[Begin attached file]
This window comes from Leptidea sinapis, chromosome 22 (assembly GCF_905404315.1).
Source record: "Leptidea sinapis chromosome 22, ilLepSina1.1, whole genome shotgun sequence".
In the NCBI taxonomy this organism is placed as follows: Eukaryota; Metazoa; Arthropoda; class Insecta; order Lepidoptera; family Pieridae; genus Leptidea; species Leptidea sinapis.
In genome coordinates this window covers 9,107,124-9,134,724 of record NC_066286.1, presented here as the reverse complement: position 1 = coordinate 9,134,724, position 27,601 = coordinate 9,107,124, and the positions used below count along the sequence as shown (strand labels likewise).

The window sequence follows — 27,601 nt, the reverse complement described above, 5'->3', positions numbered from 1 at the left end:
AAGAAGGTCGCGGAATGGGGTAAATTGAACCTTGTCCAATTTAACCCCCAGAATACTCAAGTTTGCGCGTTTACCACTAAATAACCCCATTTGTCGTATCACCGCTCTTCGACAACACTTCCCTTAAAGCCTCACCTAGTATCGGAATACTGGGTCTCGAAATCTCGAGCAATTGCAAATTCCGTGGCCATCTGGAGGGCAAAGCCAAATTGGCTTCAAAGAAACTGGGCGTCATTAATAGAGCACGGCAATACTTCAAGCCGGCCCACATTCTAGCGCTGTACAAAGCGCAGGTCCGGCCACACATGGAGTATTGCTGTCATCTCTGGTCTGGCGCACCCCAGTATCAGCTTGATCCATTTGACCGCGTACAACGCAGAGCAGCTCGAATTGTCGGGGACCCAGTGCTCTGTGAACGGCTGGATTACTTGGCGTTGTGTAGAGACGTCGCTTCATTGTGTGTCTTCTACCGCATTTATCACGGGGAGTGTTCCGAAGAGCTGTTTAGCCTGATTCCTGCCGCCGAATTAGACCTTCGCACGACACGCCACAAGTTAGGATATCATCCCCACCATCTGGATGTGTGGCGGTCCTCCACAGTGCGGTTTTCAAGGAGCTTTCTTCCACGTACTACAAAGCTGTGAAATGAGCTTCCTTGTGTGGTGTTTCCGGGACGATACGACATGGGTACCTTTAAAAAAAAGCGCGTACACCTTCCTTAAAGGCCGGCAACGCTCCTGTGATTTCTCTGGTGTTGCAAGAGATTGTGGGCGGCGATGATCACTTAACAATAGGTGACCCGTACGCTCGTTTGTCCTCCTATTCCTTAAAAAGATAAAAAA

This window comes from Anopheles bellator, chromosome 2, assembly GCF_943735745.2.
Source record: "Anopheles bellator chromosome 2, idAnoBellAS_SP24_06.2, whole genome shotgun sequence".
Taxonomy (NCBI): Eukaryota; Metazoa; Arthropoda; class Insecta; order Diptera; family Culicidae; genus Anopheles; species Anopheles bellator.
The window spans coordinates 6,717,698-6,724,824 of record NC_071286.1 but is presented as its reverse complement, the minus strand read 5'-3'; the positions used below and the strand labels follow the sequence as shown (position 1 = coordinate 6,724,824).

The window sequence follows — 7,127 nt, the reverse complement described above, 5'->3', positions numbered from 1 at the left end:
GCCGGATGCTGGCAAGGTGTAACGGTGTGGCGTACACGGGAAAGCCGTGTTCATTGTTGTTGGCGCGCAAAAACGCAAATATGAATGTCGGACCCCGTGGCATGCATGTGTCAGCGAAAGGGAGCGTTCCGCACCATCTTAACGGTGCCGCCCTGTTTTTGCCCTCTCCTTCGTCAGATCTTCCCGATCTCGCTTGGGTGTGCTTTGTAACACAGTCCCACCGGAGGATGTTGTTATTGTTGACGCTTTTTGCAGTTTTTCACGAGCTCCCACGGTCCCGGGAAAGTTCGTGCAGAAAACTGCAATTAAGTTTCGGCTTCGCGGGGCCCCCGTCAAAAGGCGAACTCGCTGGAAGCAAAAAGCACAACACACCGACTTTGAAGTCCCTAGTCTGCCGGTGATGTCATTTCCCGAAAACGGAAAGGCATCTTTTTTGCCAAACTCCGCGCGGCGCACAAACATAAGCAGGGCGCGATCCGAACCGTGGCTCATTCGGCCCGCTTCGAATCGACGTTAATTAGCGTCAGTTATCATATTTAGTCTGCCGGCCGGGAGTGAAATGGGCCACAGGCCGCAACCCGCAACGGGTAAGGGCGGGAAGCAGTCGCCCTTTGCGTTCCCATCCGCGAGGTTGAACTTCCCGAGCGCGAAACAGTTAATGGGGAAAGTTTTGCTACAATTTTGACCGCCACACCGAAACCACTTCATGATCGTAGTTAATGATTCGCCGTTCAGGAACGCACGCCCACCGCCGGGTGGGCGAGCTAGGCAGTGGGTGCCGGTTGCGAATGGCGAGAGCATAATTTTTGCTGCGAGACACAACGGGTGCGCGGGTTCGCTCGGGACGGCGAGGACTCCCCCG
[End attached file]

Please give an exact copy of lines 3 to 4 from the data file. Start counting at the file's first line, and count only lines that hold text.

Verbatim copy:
In the NCBI taxonomy this organism is placed as follows: Eukaryota; Metazoa; Arthropoda; class Insecta; order Lepidoptera; family Pieridae; genus Leptidea; species Leptidea sinapis.
In genome coordinates this window covers 9,107,124-9,134,724 of record NC_066286.1, presented here as the reverse complement: position 1 = coordinate 9,134,724, position 27,601 = coordinate 9,107,124, and the positions used below count along the sequence as shown (strand labels likewise).